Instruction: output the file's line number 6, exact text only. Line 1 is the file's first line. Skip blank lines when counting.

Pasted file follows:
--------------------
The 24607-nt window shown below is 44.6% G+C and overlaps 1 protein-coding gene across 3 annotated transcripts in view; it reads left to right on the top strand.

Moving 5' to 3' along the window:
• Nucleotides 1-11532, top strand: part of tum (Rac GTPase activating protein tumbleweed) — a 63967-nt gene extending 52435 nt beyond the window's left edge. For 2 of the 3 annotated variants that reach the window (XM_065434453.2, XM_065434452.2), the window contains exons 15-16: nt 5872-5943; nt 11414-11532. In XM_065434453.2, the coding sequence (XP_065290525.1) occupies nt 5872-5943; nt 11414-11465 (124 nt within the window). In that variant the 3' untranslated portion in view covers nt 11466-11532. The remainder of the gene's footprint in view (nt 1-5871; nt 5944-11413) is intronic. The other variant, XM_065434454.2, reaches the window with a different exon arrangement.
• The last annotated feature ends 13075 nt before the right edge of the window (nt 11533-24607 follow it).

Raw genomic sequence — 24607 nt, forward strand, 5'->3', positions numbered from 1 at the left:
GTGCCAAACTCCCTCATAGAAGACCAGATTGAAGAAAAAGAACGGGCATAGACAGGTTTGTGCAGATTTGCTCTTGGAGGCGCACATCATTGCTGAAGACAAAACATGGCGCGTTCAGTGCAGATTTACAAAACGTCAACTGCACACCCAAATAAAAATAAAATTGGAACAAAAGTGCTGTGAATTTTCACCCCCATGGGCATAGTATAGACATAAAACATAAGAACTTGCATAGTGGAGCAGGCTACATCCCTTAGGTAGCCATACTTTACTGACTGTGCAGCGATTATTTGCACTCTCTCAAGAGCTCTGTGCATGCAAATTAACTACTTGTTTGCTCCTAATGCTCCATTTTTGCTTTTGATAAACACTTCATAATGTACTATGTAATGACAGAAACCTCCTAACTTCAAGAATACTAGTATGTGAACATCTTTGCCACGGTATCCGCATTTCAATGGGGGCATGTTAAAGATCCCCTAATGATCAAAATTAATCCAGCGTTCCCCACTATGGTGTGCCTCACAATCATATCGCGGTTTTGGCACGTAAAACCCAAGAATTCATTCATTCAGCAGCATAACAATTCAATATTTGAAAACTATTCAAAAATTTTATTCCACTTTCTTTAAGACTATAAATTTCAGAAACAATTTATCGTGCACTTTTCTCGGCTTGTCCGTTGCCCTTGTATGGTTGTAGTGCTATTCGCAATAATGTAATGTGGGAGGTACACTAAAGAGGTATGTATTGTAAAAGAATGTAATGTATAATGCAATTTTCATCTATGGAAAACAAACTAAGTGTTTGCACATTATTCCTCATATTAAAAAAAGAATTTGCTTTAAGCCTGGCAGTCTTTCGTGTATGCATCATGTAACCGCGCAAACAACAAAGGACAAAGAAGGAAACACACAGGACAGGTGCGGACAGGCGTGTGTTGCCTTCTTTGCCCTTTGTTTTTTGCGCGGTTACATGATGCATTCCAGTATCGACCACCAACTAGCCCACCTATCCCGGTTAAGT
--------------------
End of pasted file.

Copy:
GTGCCAAACTCCCTCATAGAAGACCAGATTGAAGAAAAAGAACGGGCATAGACAGGTTTGTGCAGATTTGCTCTTGGAGGCGCACATCATTGCTGAAGACAAAACATGGCGCGTTCAGTGCAGATTTACAAAACGTCAACTGCACACCCAAATAAAAATAAAATTGGAACAAAAGTGCTGTGAATTTTCACCCCCATGGGCATAGTATAGACATAAAACATAAGAACTTGCATAGTGGAGCAGGCTACATCCCTTAGGTAGCCATACTTTACTGACTGTGCAGCGATTATTTGCACTCTCTCAAGAGCTCTGTGCATGCAAATTAACTACTTGTTTGCTCCTAATGCTCCATTTTTGCTTTTGATAAACACTTCATAATGTACTATGTAATGACAGAAACCTCCTAACTTCAAGAATACTAGTATGTGAACATCTTTGCCACGGTATCCGCATTTCAATGGGGGCATGTTAAAGATCCCCTAATGATCAAAATTAATCCAGCGTTCCCCACTATGGTGTGCCTCACAATCATATCGCGGTTTTGGCACGTAAAACCCAAGAATTCATTCATTCAGCAGCATAACAATTCAATATTTGAAAACTATTCAAAAATTTTATTCCACTTTCTTTAAGACTATAAATTTCAGAAACAATTTATCGTGCACTTTTCTCGGCTTGTCCGTTGCCCTTGTATGGTTGTAGTGCTATTCGCAATAATGTAATGTGGGAGGTACACTAAAGAGGTATGTATTGTAAAAGAATGTAATGTATAATGCAATTTTCATCTATGGAAAACAAACTAAGTGTTTGCACATTATTCCTCATATTAAAAAAAGAATTTGCTTTAAGCCTGGCAGTCTTTCGTGTATGCATCATGTAACCGCGCAAACAACAAAGGACAAAGAAGGAAACACACAGGACAGGTGCGGACAGGCGTGTGTTGCCTTCTTTGCCCTTTGTTTTTTGCGCGGTTACATGATGCATTCCAGTATCGACCACCAACTAGCCCACCTATCCCGGTTAAGT